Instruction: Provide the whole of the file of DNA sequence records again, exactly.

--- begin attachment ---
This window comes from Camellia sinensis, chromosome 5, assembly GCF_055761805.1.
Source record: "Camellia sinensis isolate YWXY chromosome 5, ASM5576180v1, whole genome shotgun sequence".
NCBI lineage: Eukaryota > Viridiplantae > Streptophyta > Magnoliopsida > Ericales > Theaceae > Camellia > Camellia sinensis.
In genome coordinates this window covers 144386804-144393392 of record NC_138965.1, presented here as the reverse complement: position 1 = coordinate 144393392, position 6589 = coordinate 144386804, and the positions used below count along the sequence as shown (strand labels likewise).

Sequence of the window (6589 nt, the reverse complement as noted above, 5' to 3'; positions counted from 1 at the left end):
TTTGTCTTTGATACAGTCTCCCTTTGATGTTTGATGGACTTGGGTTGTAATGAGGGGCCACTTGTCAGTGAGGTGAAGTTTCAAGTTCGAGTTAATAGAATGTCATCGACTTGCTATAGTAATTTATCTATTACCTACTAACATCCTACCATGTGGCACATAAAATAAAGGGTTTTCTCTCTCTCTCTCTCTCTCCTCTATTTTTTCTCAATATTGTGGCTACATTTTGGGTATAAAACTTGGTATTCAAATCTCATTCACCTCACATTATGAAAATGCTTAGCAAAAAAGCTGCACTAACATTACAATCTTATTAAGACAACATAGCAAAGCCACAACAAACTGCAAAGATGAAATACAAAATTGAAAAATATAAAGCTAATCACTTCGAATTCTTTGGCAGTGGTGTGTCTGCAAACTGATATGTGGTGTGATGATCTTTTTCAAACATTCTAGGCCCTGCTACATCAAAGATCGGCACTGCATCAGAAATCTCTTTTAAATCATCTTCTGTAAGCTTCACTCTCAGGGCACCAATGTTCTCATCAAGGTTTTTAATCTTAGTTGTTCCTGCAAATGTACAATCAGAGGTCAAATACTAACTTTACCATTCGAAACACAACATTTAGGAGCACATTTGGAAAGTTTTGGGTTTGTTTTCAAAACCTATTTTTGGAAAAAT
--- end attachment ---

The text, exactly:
This window comes from Camellia sinensis, chromosome 5, assembly GCF_055761805.1.
Source record: "Camellia sinensis isolate YWXY chromosome 5, ASM5576180v1, whole genome shotgun sequence".
NCBI lineage: Eukaryota > Viridiplantae > Streptophyta > Magnoliopsida > Ericales > Theaceae > Camellia > Camellia sinensis.
In genome coordinates this window covers 144386804-144393392 of record NC_138965.1, presented here as the reverse complement: position 1 = coordinate 144393392, position 6589 = coordinate 144386804, and the positions used below count along the sequence as shown (strand labels likewise).

Sequence of the window (6589 nt, the reverse complement as noted above, 5' to 3'; positions counted from 1 at the left end):
TTTGTCTTTGATACAGTCTCCCTTTGATGTTTGATGGACTTGGGTTGTAATGAGGGGCCACTTGTCAGTGAGGTGAAGTTTCAAGTTCGAGTTAATAGAATGTCATCGACTTGCTATAGTAATTTATCTATTACCTACTAACATCCTACCATGTGGCACATAAAATAAAGGGTTTTCTCTCTCTCTCTCTCTCTCCTCTATTTTTTCTCAATATTGTGGCTACATTTTGGGTATAAAACTTGGTATTCAAATCTCATTCACCTCACATTATGAAAATGCTTAGCAAAAAAGCTGCACTAACATTACAATCTTATTAAGACAACATAGCAAAGCCACAACAAACTGCAAAGATGAAATACAAAATTGAAAAATATAAAGCTAATCACTTCGAATTCTTTGGCAGTGGTGTGTCTGCAAACTGATATGTGGTGTGATGATCTTTTTCAAACATTCTAGGCCCTGCTACATCAAAGATCGGCACTGCATCAGAAATCTCTTTTAAATCATCTTCTGTAAGCTTCACTCTCAGGGCACCAATGTTCTCATCAAGGTTTTTAATCTTAGTTGTTCCTGCAAATGTACAATCAGAGGTCAAATACTAACTTTACCATTCGAAACACAACATTTAGGAGCACATTTGGAAAGTTTTGGGTTTGTTTTCAAAACCTATTTTTGGAAAAAT